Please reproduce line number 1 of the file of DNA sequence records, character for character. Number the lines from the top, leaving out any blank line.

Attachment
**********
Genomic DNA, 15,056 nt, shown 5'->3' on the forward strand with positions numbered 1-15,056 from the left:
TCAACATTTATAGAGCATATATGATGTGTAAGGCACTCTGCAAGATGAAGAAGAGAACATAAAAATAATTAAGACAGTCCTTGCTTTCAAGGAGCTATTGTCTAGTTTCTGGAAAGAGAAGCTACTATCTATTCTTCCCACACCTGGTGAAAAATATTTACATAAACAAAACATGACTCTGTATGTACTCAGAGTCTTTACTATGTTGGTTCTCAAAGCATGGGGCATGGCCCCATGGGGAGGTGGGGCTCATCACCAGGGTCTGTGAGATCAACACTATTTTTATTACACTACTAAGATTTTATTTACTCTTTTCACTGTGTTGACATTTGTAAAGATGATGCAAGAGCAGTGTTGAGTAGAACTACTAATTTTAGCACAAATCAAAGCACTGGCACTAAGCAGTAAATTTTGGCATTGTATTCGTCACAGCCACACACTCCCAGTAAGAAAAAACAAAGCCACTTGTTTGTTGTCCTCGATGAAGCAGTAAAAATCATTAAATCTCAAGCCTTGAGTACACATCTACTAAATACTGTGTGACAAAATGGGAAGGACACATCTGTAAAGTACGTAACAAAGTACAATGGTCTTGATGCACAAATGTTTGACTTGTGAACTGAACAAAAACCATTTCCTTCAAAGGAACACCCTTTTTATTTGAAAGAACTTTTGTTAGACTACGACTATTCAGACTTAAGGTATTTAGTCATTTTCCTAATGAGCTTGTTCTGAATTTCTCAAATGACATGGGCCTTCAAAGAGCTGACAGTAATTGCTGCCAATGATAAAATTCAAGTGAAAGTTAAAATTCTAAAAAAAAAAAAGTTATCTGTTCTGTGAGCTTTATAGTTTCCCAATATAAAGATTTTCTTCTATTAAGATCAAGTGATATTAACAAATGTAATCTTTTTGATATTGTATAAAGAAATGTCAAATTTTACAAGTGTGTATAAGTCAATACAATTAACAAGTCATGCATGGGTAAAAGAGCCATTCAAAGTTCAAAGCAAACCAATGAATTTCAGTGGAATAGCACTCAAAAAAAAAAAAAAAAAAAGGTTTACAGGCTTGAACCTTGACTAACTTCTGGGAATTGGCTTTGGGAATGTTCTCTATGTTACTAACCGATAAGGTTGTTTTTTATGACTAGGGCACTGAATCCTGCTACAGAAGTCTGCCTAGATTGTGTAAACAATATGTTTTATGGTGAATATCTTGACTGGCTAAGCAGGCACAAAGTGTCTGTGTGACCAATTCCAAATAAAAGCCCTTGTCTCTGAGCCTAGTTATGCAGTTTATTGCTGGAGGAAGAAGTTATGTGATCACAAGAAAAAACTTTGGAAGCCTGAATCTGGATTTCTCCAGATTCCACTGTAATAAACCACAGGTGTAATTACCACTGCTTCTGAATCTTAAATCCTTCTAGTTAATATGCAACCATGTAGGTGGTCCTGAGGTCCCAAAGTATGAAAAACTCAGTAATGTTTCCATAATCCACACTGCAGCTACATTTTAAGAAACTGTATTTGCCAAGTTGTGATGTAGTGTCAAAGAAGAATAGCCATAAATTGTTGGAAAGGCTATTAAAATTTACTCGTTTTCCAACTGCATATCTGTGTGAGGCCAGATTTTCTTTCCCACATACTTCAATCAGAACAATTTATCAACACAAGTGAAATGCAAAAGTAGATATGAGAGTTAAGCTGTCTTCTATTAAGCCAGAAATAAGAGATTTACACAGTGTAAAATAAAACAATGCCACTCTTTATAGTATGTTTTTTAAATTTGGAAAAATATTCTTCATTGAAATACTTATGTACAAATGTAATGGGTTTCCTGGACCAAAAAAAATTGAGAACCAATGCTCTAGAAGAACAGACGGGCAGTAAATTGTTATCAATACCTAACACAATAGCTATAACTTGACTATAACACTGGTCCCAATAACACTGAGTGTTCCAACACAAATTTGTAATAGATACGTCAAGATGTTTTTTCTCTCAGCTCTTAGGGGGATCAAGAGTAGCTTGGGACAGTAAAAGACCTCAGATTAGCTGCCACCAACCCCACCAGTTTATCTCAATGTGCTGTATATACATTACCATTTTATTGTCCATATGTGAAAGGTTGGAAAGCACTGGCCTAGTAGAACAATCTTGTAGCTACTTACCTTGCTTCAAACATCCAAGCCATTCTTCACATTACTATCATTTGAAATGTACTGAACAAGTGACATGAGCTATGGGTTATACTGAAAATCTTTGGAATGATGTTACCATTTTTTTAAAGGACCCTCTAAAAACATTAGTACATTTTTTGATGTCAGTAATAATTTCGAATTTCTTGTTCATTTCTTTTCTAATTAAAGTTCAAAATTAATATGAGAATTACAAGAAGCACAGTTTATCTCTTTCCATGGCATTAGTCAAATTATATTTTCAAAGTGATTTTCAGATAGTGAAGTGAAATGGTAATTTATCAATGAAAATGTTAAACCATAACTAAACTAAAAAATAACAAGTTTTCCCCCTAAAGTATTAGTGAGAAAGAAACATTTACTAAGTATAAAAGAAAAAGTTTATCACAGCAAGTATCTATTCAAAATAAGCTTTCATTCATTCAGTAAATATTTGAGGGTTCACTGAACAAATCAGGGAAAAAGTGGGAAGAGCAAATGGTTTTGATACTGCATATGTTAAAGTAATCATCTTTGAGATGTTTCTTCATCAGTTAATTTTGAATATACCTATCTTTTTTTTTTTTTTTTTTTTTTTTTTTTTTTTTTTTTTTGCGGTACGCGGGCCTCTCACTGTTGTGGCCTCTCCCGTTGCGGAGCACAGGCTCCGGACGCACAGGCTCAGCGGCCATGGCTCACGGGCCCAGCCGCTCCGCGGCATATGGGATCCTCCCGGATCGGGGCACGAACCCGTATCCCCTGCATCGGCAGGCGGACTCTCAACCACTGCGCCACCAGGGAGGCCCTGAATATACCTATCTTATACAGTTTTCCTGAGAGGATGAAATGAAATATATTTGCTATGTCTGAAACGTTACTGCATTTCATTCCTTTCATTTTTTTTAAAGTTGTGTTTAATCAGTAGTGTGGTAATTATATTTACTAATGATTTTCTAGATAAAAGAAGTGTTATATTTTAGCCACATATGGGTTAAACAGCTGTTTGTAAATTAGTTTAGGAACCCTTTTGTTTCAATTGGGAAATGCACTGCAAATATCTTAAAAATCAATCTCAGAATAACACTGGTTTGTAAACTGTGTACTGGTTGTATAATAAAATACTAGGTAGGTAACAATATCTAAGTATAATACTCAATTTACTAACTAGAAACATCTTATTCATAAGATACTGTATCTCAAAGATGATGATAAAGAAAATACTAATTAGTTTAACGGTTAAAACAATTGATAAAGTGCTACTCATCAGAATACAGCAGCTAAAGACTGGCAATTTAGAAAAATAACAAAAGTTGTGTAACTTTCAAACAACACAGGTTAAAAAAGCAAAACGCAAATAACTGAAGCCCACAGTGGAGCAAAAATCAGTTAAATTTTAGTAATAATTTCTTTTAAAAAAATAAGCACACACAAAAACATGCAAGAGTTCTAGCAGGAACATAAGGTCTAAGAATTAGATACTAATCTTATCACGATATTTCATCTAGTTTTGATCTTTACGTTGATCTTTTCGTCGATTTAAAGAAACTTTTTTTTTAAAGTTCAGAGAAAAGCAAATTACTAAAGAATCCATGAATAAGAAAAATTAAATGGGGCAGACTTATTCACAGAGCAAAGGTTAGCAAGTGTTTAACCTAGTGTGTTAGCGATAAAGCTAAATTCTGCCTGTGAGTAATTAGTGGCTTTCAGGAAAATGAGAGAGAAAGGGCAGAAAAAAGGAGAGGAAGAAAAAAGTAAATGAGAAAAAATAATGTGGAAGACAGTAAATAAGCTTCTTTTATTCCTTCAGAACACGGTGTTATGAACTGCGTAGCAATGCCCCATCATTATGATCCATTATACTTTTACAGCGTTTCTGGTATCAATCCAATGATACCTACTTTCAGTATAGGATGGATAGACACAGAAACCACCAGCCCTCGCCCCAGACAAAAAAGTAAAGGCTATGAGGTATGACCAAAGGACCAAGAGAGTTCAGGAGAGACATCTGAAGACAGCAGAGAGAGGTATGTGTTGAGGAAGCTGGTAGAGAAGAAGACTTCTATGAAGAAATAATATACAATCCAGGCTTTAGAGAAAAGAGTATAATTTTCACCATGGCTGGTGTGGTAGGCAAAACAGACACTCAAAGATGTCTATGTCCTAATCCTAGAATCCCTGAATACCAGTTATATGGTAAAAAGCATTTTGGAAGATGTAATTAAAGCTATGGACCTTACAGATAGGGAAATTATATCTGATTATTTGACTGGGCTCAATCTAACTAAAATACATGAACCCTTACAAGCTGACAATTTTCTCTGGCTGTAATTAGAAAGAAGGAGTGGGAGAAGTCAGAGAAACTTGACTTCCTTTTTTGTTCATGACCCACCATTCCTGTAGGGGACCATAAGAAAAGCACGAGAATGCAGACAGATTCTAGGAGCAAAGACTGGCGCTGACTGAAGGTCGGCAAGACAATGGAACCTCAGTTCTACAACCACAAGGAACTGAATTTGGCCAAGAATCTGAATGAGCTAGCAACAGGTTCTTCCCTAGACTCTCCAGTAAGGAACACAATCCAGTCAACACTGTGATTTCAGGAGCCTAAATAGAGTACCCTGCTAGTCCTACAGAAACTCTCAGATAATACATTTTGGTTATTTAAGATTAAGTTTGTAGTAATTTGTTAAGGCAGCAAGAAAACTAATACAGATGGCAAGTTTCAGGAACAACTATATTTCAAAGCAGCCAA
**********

Genomic DNA, 15,056 nt, shown 5'->3' on the forward strand with positions numbered 1-15,056 from the left: